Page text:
Fast forward to two years later, boyfriend proposes to her for a number of reasons, including the fact that she can cook and keep home. And he expects that standard when she moves into his house – he expects her not to change.
It might be that she moves into his house and for the first few months, or even a year, she manages to keep up with that standard. But one day, when she’s gotten comfortable, when she feels like this is her home too, when she considers the fact that he married her and he loves her (at least that’s what he said when he decided to marry her); one day when she’s had a really tiring day at work and has barely managed to actually cook the meal, she slips back into her old habit. She reclines on the living room sofa, lazily channel-surfing, her empty plate still sitting on the coffee table, waiting to be taken to the kitchen. And she snoozes. I know I’m telling a long story, but stay with me for another minute.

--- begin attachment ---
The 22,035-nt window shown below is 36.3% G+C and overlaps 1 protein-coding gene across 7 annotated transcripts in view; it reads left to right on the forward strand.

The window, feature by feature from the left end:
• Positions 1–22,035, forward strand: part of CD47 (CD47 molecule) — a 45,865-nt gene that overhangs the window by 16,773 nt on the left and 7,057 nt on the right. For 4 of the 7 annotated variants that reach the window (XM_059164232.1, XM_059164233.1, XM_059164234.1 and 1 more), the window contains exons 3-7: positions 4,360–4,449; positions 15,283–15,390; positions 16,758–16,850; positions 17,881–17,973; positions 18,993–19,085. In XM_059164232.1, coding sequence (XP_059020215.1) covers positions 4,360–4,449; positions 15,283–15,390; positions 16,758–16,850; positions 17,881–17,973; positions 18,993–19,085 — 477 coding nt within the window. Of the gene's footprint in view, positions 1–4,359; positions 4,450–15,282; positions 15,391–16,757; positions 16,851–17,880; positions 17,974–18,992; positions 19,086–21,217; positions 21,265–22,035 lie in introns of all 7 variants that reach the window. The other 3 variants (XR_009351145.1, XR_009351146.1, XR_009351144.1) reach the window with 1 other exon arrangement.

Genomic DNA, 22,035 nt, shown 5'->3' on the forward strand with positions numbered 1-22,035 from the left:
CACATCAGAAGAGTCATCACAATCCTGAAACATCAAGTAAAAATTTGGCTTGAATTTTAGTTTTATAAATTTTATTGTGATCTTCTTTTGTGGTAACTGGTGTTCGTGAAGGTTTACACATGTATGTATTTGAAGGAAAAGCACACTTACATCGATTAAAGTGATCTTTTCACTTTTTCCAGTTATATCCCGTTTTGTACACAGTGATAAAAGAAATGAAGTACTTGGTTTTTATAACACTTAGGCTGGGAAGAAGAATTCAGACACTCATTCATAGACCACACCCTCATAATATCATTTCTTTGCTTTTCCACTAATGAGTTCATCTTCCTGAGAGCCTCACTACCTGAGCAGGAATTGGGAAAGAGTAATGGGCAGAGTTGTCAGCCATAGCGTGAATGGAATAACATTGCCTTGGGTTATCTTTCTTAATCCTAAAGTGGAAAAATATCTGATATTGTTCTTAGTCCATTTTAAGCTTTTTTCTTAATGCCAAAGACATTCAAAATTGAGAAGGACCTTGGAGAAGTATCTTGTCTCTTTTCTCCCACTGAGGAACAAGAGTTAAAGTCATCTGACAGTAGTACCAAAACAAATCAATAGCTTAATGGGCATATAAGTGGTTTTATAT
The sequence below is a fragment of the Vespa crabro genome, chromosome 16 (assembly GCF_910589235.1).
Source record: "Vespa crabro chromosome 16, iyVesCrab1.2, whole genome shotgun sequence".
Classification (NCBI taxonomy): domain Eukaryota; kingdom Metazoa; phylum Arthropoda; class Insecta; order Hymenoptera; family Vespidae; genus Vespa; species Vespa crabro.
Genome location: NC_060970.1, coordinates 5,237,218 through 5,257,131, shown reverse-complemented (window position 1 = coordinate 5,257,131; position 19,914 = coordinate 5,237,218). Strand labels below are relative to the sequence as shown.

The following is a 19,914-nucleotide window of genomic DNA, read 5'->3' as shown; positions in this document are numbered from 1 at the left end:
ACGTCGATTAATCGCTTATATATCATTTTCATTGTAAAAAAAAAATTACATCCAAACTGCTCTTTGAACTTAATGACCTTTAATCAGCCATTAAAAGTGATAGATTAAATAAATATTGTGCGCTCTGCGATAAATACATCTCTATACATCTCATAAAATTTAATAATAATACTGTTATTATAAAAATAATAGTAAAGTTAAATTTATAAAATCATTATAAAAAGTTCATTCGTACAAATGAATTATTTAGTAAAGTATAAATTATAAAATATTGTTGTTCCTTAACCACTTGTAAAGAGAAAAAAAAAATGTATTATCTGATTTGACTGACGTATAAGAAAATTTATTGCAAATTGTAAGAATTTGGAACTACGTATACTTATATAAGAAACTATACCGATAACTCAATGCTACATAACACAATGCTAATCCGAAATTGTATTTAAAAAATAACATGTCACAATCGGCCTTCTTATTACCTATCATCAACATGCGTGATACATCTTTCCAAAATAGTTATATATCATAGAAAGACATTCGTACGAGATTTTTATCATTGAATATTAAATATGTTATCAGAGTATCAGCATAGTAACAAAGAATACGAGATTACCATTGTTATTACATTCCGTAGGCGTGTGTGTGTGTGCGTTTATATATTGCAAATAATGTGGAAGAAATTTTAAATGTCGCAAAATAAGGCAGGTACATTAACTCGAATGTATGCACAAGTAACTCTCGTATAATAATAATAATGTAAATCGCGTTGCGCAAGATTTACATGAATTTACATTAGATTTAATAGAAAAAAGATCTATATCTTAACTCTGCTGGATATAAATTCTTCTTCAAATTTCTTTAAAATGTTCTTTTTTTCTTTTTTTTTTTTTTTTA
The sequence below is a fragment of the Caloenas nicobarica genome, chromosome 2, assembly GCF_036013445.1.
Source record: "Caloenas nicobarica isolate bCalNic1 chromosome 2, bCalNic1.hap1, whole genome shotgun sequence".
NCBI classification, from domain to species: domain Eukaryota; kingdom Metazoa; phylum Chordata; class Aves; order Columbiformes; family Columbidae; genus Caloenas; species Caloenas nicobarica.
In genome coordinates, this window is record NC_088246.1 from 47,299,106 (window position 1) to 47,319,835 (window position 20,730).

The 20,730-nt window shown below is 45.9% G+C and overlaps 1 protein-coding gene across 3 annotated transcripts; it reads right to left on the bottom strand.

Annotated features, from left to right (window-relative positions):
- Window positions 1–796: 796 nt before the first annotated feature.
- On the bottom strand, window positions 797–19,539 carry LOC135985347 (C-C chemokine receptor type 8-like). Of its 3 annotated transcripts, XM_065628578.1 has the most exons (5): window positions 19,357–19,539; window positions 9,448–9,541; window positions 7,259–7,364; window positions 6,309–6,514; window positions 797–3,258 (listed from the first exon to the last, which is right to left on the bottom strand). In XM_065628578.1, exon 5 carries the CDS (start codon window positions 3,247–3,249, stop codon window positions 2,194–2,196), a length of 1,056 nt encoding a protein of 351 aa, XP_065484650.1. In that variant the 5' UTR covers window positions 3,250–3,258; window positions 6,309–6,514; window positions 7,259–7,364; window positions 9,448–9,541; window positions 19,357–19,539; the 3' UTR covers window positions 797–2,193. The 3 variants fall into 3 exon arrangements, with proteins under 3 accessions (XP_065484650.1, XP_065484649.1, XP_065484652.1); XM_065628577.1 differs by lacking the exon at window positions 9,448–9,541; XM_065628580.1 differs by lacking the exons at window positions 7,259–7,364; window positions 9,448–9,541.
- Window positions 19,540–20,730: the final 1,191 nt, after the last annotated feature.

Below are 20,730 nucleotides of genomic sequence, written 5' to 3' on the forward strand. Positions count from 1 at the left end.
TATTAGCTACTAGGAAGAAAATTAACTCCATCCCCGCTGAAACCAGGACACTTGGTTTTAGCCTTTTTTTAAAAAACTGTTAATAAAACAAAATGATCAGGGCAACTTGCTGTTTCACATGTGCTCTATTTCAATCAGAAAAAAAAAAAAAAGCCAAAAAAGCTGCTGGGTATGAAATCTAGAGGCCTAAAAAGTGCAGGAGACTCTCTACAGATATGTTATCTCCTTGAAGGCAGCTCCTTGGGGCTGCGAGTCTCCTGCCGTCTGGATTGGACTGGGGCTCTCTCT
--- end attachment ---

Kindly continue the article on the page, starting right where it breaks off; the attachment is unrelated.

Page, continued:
Her husband sees her. He probably looks on her with pity, thinking she must be really tired. And so, he picks up the plate, tidies up the kitchen because he doesn’t like untidy places and coaxes her to go get changed and head to bed. Then it happens again. And again. After all, he doesn’t really mind, since he’s tidied up after her the few times it’s happened. Or so she thinks.
Imagine the scene the day he decides to voice his pent up irritation. Or even imagine a scenario where he doesn’t voice out; where he keeps it all bottled up, getting more irritated with her by the day and starting to notice all her other flaws; then he starts to let that affect the way he treats her. He starts to scold her a little more, snaps at every little thing she does ‘wrong’, and might even stay out longer than he used to because somewhere along the line, the atmosphere in the house changed; It became a not-so-pleasant one.
At this point, one or both of them is wondering why they got married to the other; or how their lives might have been different if they had married someone else; they might remember the ‘warnings’ of their friends and family, which they refused to heed then, when the love was shacking them; they might start to feel like they had been deceived and they might want out. But it’s late. They’re married now.